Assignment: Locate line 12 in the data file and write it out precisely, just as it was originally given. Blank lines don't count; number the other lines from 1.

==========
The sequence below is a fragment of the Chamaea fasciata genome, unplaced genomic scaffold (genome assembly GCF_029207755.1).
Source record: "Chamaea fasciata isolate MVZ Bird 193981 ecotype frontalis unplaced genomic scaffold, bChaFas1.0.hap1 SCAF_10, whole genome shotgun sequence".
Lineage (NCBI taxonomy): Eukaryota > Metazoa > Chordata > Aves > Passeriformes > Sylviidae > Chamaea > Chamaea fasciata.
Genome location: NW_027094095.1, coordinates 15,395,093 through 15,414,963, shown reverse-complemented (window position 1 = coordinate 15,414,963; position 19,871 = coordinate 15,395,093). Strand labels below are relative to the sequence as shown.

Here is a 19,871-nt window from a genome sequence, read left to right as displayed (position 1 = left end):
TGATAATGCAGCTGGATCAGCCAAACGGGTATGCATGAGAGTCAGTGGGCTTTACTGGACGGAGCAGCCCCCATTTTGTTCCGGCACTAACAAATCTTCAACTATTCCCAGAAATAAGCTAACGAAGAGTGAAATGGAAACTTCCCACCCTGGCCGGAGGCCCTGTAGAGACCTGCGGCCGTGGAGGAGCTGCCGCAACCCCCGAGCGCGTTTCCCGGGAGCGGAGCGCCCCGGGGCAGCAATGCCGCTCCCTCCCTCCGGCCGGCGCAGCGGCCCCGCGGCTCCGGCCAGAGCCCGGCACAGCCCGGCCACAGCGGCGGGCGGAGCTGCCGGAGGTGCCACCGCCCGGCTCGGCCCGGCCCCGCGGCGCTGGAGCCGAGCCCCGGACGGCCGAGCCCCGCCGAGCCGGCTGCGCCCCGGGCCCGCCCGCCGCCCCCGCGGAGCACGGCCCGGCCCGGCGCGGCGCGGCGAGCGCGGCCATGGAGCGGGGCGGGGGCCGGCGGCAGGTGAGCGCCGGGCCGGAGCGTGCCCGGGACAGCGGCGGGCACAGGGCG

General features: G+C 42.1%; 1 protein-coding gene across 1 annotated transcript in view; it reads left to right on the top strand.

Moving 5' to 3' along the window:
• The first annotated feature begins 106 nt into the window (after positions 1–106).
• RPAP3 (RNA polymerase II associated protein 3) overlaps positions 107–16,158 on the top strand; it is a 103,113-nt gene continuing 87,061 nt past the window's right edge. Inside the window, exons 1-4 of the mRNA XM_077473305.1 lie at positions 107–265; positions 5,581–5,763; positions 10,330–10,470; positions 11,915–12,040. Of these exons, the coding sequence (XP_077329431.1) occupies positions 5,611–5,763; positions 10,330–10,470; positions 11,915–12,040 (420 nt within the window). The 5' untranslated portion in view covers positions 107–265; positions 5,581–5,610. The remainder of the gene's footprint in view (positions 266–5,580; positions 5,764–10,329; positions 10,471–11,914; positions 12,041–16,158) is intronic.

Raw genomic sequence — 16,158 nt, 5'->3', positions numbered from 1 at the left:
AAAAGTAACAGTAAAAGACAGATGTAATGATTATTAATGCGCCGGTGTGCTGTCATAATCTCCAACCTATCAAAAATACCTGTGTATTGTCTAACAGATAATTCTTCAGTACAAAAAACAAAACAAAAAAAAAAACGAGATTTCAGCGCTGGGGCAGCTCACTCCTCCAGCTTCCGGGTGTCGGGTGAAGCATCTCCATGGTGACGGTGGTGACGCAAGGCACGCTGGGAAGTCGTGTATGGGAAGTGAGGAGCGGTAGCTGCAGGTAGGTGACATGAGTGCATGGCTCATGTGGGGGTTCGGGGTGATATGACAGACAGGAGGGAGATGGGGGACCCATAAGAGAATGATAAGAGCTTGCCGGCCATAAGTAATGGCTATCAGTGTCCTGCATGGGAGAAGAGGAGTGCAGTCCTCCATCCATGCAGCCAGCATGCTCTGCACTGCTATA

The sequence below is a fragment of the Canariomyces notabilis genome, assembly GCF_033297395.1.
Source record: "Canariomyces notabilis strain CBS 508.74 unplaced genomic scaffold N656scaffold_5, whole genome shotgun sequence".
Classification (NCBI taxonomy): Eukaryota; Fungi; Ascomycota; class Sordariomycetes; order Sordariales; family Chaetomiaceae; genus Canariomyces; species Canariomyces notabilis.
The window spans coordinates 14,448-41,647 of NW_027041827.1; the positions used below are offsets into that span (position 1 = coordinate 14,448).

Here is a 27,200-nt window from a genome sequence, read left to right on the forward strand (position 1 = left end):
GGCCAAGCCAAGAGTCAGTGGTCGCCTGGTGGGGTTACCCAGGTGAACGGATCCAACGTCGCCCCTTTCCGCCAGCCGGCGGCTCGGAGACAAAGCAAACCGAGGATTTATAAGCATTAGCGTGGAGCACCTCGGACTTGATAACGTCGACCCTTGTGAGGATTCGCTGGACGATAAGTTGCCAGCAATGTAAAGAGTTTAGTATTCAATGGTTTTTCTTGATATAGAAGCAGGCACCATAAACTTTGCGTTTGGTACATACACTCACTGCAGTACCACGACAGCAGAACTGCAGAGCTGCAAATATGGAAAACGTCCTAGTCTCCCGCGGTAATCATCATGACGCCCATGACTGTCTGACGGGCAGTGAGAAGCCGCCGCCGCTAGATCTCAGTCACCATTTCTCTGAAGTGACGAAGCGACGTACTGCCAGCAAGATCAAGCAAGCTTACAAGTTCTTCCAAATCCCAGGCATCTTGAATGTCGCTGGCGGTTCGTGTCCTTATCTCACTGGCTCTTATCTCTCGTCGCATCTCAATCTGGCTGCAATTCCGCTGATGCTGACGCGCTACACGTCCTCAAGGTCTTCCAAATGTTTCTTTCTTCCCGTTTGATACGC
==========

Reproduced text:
AAAAGTAACAGTAAAAGACAGATGTAATGATTATTAATGCGCCGGTGTGCTGTCATAATCTCCAACCTATCAAAAATACCTGTGTATTGTCTAACAGATAATTCTTCAGTACAAAAAACAAAACAAAAAAAAAAACGAGATTTCAGCGCTGGGGCAGCTCACTCCTCCAGCTTCCGGGTGTCGGGTGAAGCATCTCCATGGTGACGGTGGTGACGCAAGGCACGCTGGGAAGTCGTGTATGGGAAGTGAGGAGCGGTAGCTGCAGGTAGGTGACATGAGTGCATGGCTCATGTGGGGGTTCGGGGTGATATGACAGACAGGAGGGAGATGGGGGACCCATAAGAGAATGATAAGAGCTTGCCGGCCATAAGTAATGGCTATCAGTGTCCTGCATGGGAGAAGAGGAGTGCAGTCCTCCATCCATGCAGCCAGCATGCTCTGCACTGCTATA